Pioche, Nevada

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While the town is occupied by a few hardy souls, there are abandoned mine heads on the outskirts of town and an old-fashioned Boot Hill cemetery. That cemetery filled up quickly as over 70 residents died from shootings before one met the hereafter naturally. The aerial tramway resembling a ski-lift that carried ore from underground still floats eerily over the town, with rusty buckets dangling precariously in the wind.

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Ruby Hill Mine, Eureka, Nevada

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Along Route 50 in central Nevada, known as the Loneliest Road in America, there are many ghost towns to visit. Most of them are former mining towns that were abandoned when the underground riches ran dry. Ruby Hill Mine is located a few miles south of Eureka, one of the only stops on Route 50. There are several intact buildings with interiors that are still furnished.

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Camp Hearne, Hearne, Texas

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Containing some of the last remnants of a World War II POW camp in North America, Camp Hearne once housed German prisoners from Rommel’s Africa Corps. The temporary barracks were removed after the war but concrete foundations peek out through the brush, along with rows of fire hydrants standing sentinel in the parched grass field. A small museum on the site displays relics of the POW days. Particularly chilling are documentation of Nazi terrorism within the prisoners’ ranks, including the murder of one ambivalent German, whose ghost is said to still haunt the camp.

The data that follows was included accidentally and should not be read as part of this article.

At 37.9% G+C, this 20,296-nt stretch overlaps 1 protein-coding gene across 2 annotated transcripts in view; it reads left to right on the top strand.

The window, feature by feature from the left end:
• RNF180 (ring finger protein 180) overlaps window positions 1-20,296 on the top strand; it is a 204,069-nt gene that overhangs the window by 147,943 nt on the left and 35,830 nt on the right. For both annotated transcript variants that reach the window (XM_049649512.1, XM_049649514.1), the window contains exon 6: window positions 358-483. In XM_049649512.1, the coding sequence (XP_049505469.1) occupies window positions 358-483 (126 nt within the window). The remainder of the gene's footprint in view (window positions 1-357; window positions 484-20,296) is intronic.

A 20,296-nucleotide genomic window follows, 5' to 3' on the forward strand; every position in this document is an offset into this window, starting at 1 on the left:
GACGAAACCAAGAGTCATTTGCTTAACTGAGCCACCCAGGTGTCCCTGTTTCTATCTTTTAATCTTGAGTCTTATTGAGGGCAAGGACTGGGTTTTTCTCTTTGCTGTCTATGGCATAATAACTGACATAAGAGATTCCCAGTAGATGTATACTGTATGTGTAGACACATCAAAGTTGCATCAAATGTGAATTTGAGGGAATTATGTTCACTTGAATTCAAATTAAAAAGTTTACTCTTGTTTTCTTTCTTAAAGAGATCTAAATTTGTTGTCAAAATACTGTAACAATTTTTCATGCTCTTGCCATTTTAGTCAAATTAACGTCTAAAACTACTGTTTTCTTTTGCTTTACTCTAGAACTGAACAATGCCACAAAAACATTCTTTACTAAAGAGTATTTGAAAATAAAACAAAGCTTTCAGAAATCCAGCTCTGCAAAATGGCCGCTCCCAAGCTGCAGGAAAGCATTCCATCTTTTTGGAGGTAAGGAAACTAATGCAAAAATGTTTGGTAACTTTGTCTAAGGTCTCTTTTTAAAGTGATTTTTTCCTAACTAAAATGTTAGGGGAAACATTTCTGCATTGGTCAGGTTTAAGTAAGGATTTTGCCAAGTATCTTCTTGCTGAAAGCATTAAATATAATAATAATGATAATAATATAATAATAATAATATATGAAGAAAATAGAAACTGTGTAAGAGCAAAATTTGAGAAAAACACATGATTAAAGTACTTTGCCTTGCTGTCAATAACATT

Camp Hunt, Idaho

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In the months following the Japanese attack on Pearl Harbor on December 7, 1941, the West Coast of America was in a frenzy over a possible attack on the mainland. One of the responses was to round up all people of Japanese descent, many of whom were American citizens, and ship them off to “relocation centers” in the heartland. One of the few surviving examples is the Minidoka Japanese Internment Camp in Idaho. There are several intact wooden buildings and coils of rusted barbed wire eerily snaking its way through the camp. The site is now an unstaffed unit of the National Park Service; its remote location and bleak location conjure up the spirits of its former involuntary residents.

Minidoka japanese internment camp Idaho entrance

What other ghost towns have you visited?

Further reading: Here’s our more detailed story about Centralia, Pennsylvania.

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Las Vegas is one of the most popular cities in the world, but is it an attractive tourist destination for people who don’t gamble? We put the city to the test, starting out by finding hotels in Las Vegas without casinos (or that place them in a separate building). They still provided an exciting Vegas vibe while allowing us a bit of freedom from glitzy slot machines and poker tables. As an added bonus they are all non-smoking hotels.

The Vdara Hotel & Spa

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Tucked into the glittering City Center complex that also includes The Aria hotel & casino, the Vdara offers a slick yet sedate address right in the thick of The Strip. Accommodations are all suites of varying sizes, decorated with edgy touches like remote controlled sun shades straight out of a James Bond villain’s lair.